To capture a moment.
The moment a cool breeze lifts your hair.
The moment the scent of lilacs delights your...

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Why Flash?

by

Luann Lewis

Each story is like stepping through a door to an alternate dimension where time is out of proportion. Intellectually, I...

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Autumn Wind

by

Andrew Dabar

Late autumn wind
Whispering friend
You speak to my heart
Again and again
At times with the strongest of...

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Shellina ~ a Fairy Tale

by

Louise Saywer

Part I Bullrush Cove

The Bullrush Cove is a seaside nook,
Asleep in fairyland.
This summer eve...

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Knitting on the Corner in Winslow Arizona

by

Joyce Hertzoff

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Who Me?

by

Albert Orjuela

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Do They Make a Sound?

by

Gerardine Baugh

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Do you see what I see?

by

Albert Orjuela

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Frosty Morning

by

Gerardine Baugh

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Evening at the Beach

by

Kathryn Pollard

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March Nor'Easter #2

by

Brigitte Whiting

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First Morning Light

by

Albert Orjuela

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A View For All Faiths

by

Luann Lewis

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Feed Me

by

Gerardine Baugh

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A Mid-Winter's Summer Dream

by

Albert Orjuela

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Hitchcock Presbyterian Church at Night

by

Albert Orjuela

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Bodie Lighthouse at Sunset

by

RJ Hembree

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Croton Dam Waterfall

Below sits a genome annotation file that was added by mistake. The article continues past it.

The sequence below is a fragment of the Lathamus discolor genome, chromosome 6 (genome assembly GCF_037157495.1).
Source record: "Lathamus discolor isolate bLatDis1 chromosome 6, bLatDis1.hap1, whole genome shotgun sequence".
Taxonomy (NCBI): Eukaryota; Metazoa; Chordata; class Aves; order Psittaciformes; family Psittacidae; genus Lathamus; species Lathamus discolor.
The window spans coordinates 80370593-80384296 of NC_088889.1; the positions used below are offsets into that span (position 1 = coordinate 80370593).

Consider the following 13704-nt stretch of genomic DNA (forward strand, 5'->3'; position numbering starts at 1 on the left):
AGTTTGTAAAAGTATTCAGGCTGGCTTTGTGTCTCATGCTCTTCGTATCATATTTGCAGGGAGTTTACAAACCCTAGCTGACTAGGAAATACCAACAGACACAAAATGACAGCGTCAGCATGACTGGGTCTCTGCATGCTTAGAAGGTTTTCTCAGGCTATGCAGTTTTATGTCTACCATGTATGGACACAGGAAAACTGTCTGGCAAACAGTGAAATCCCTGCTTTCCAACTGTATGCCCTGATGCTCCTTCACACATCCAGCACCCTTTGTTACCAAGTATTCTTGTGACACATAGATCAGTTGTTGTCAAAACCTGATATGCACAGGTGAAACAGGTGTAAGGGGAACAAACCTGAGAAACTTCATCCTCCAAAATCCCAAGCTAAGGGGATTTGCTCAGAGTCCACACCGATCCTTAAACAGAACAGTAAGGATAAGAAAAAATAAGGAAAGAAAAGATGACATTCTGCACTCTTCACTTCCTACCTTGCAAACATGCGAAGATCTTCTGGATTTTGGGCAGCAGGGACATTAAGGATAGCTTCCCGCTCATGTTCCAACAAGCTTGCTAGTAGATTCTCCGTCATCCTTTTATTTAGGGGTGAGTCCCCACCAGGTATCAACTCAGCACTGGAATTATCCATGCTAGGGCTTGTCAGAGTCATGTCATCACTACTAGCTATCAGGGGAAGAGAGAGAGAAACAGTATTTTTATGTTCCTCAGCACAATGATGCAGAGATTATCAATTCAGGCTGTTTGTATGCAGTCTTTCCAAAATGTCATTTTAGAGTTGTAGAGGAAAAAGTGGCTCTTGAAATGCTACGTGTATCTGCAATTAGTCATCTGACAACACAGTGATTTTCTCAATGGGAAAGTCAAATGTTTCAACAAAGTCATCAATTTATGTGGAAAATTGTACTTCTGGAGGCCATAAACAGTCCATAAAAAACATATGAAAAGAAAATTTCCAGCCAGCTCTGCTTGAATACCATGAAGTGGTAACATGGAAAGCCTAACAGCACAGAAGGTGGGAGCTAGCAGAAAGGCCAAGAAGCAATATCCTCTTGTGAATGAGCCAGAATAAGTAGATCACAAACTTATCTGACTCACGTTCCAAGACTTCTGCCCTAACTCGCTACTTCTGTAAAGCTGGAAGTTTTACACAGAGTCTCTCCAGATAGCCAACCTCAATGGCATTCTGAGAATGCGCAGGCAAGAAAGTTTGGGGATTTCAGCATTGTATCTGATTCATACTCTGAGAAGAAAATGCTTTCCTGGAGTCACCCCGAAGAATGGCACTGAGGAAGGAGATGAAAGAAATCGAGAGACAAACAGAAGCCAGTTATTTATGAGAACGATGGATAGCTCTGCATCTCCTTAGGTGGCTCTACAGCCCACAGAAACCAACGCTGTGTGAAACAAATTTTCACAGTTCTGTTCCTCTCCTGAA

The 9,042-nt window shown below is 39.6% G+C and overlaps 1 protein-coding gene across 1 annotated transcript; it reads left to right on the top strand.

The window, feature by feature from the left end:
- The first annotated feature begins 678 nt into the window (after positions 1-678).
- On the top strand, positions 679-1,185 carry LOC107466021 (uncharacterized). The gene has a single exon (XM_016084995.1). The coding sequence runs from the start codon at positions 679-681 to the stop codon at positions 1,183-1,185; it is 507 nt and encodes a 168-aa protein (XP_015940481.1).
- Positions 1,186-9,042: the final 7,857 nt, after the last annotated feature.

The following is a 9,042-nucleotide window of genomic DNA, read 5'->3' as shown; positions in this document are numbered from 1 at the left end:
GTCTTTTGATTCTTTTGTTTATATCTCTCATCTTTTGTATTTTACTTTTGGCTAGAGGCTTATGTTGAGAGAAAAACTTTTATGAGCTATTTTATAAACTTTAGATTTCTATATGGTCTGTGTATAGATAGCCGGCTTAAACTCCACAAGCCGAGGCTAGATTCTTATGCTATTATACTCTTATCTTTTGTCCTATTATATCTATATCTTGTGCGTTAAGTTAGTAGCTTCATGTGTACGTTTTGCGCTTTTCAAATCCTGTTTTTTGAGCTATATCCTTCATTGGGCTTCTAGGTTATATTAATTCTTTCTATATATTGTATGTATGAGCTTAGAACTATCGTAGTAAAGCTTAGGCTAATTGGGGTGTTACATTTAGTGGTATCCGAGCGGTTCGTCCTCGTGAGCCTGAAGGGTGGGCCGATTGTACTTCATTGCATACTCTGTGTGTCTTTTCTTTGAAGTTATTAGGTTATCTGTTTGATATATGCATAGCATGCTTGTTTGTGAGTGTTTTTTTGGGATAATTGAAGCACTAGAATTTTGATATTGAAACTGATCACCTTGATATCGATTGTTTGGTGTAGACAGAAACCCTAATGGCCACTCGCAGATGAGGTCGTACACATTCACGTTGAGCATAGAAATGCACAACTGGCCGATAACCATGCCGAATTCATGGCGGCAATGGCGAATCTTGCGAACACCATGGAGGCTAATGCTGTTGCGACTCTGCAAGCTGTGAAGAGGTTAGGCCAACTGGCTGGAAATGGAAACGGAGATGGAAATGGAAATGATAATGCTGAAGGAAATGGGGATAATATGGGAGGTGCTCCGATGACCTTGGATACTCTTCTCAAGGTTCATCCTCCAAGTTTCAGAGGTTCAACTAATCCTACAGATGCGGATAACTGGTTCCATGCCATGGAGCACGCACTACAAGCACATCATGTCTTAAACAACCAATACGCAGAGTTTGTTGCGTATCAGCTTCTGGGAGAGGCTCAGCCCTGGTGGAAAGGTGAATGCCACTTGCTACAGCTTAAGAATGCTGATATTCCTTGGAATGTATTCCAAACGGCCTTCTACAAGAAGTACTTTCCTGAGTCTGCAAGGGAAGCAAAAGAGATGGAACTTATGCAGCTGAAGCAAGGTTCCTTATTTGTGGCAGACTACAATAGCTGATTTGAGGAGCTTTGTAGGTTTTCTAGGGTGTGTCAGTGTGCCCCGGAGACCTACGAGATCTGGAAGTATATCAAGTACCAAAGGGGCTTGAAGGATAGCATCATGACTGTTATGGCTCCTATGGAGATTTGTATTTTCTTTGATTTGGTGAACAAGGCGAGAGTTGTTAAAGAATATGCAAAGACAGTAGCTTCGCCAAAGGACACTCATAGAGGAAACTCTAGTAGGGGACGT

by

Albert Orjuela

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Itching for Your Love

by

Karen Barr

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Winter Tree

by

Hugo Janke

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Not So Fast...

by

Donna Sundblad

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First Encounters

by

Karen Barr

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Time To Shovel

by

Gerardine (Gail) Baugh

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Natural Thoughts

by

Ann Butts

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Super Moon

by

Lina Sophia Rossi

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Get Your Own Flower

by

Albert Orjuela

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Frozen Puddle

by

Gerardine (Gail) Baugh

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Brickfields, Kuala Lumpur

by

Cynthia Reed

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In Flight

by

Karen Barr

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This Guy Cracks Me Up

by

Albert Orjuela

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Cardinal in the Snow

by

RJ Hembree

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White Tailed Deer

by

Bert Piedmont

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Truck in a Field

by

RJ Hembree

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The Nose that Knows

by

Albert Orjuela

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All Roads Lead to Autumn

by

Albert Orjuela